De La Hoya helps hype Mayweather-Mosley bout

There they were, three of the greatest boxers of their generation, sitting side-by-side.

Oscar De La Hoya, the Golden Boy, flanked by Floyd “Money” Mayweather Jr. and “Sugar” Shane Mosley on Wednesday afternoon at a news conference in McLean, Va.

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Once, De La Hoya met these guys in the ring. Three times, in fact — twice vs. Mosley (46-5, 39 KOs) and once vs. Mayweather (40-0, 25 KOs). Each time the Golden Boy was the conquered, never the conqueror.

Three of his six career losses came against them. Twice by decision to Mosley when both were in their prime, and once by decision to Mayweather near the end of his Hall of Fame career in the highest-grossing fight of all time, with a record 2.4 million pay-per-view buys.

De La Hoya is promoting the May 1 mega-fight between Mayweather and Mosley at the MGM Grand in Las Vegas (HBO pay-per-view) in what could be the fight of the year.

“If you can’t beat ’em, join ’em,” De La Hoya said, laughing.


De La Hoya says he loves to dissect fights but can’t figure this one out. “It’s going to be a tremendous fight,” he said. “For the first time in my life, I don’t know who can win this fight.

“Mosley has the power to be aggressive, he has the speed and he’s smart in the ring. Mayweather is elusive; he’s slippery because his defense is on the money. He’s probably the best defensive fighter I’ve ever seen.

“If it goes the distance, I have to go with Floyd, because Floyd knows how to dissect his opponents, how to frustrate them. He knows how to make you get away from your game plan.”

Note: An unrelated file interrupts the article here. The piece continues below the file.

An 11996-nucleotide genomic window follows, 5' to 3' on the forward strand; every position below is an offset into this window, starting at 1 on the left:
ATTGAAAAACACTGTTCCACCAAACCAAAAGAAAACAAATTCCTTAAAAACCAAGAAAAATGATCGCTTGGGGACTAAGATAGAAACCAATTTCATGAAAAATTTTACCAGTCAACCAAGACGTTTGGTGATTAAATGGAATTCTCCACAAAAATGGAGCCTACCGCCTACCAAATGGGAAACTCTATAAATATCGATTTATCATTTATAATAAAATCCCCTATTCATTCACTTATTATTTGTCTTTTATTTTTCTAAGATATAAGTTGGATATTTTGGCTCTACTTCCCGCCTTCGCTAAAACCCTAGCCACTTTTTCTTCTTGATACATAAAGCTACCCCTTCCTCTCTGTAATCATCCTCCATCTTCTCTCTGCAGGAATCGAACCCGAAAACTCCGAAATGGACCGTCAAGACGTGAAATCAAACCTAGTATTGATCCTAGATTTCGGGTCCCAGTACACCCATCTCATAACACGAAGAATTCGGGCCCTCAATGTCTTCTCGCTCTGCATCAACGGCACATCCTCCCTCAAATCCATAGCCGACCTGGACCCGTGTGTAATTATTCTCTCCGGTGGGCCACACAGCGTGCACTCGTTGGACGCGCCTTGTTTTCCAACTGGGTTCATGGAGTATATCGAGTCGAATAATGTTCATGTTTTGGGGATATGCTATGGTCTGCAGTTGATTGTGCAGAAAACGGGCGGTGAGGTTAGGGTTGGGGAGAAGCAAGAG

At 38, Mosley is five years older than Mayweather, but he feels his age is more of an advantage. “When I fought (Antonio) Margarito, I was actually the mover and the boxer and the faster puncher; Margarito was supposed to be the younger, stronger fighter. And yet I beat him in every area,” Mosley said. “I’m going to be very fast and very strong and mentally prepared. That’s what the whole boxing game’s about, having the mental upper hand.”

There will be Olympic-style blood testing for this fight at Mayweather’s request, a demand that sunk a proposed Mayweather-Manny Pacquiao fight.

“There’s too much cheating going on in sports, period,” Mayweather said. “Not just boxing. … If I’m the face of boxing, I want to be in a sport that’s clean.

“I’m not cheating, so why should anyone else cheat.”

Mosley, who once admitted to unknowingly taking steroids in 2003 on the advice of his strength coach, is totally on board with having blood taken.

“I never tested positive for anything in my life,” he said. “I’m a clean guy. I want to live a long life. I don’t want to have any defects when I’m 50 because of something … in my boxing career.”

The three-city press tour ends today in Los Angeles after hitting New York and Washington.

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